The Circuit van Drenthe, or the TT Circuit, as the glorious ribbon of asphalt to the south of Assen is officially known, always delivers, and Sunday was no exception. We had an outstanding Moto3 race, where the main championship contenders and promising youngsters broke away and fought down to the wire. We had one of the best Moto2 races in a long time, with action all the way to the finish. And we had an eventful, dramatic MotoGP race that saw some incredible battles from front to back of the field. It was a good day.

Adding a little spice to proceedings was the kind weather which is so unique to Assen. The race started dry, but the rain radar showed a very light shower heading for the track and likely to hit at around the two-thirds distance mark. It rained alright, but it was the worst kind of rain: the kind that leaves lots of spots on your visor, but barely touches the track. If you can blot the rain out from your mind, you can keep pushing just as hard, but it takes enormous mental strength and conviction. Worth the effort, though: even in the midst of the drizzle, riders were still posting 1'32s.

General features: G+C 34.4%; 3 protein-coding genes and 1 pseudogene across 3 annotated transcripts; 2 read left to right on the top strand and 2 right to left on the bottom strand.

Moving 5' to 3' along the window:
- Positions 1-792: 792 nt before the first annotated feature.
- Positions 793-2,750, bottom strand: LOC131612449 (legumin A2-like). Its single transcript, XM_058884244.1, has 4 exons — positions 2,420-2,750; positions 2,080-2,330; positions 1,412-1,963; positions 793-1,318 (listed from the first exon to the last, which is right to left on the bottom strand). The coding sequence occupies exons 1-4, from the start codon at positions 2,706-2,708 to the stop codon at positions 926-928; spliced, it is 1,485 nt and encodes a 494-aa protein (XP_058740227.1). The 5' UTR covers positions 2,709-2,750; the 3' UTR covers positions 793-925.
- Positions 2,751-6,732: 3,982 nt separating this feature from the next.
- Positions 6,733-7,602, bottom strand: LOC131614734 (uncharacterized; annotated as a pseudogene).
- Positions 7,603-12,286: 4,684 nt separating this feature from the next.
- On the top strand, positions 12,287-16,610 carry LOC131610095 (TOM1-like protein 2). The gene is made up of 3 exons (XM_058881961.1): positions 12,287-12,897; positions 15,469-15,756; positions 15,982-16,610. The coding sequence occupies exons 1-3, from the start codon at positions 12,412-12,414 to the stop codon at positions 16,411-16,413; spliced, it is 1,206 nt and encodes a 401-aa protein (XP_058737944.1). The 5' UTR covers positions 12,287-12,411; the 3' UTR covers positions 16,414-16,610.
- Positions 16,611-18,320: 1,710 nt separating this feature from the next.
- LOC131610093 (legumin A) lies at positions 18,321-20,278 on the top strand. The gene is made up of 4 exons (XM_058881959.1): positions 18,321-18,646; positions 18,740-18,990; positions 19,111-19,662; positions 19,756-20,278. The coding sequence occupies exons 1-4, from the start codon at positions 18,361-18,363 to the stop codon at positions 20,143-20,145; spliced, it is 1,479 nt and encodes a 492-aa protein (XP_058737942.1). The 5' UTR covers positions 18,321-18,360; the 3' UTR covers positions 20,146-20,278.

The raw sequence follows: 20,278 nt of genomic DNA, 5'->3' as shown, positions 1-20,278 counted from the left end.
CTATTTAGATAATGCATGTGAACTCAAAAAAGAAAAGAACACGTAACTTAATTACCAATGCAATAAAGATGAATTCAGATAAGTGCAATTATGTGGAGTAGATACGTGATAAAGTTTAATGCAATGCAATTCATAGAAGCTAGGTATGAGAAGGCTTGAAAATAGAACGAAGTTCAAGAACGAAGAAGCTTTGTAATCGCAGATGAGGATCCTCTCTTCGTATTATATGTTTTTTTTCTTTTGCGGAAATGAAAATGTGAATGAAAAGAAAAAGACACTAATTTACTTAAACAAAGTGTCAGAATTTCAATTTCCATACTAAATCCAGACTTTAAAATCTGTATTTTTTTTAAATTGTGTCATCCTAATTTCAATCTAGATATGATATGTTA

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Yamaha Press Release: Statement By Lin Jarvis On Fabio Quartararo Penalty

Fabio Quartararo was handed a long lap penalty by the FIM Stewards after his crash on lap 5 of the Dutch TT at Assen on Sunday. Quartararo made his displeasure at the penalty known on his social media pages. But today, he has received the backing of Yamaha, with Yamaha Motor Racing Managing Director Lin Jarvis issuing an official statement in which he criticizes the decision to award the penalty, and takes aim at the consistency of stewarding decisions.

The statement appears below:


OFFICIAL STATEMENT BY LIN JARVIS FOLLOWING SUNDAY'S STEWARDS PANEL DECISION TO PENALIZE FABIO QUARTARARO AT THE BRITISH GP

Gerno di Lesmo (Italy), 28th June 2022

Yamaha Motor Racing Managing Director & Monster Energy Yamaha MotoGP Team Principal Lin Jarvis expresses his disappointment with the long-lap penalty for the upcoming Monster Energy British Grand Prix that Fabio Quartararo received from the FIM MotoGP Stewards panel following a race incident with Aleix Espargaró on lap 5 of the TT Assen race.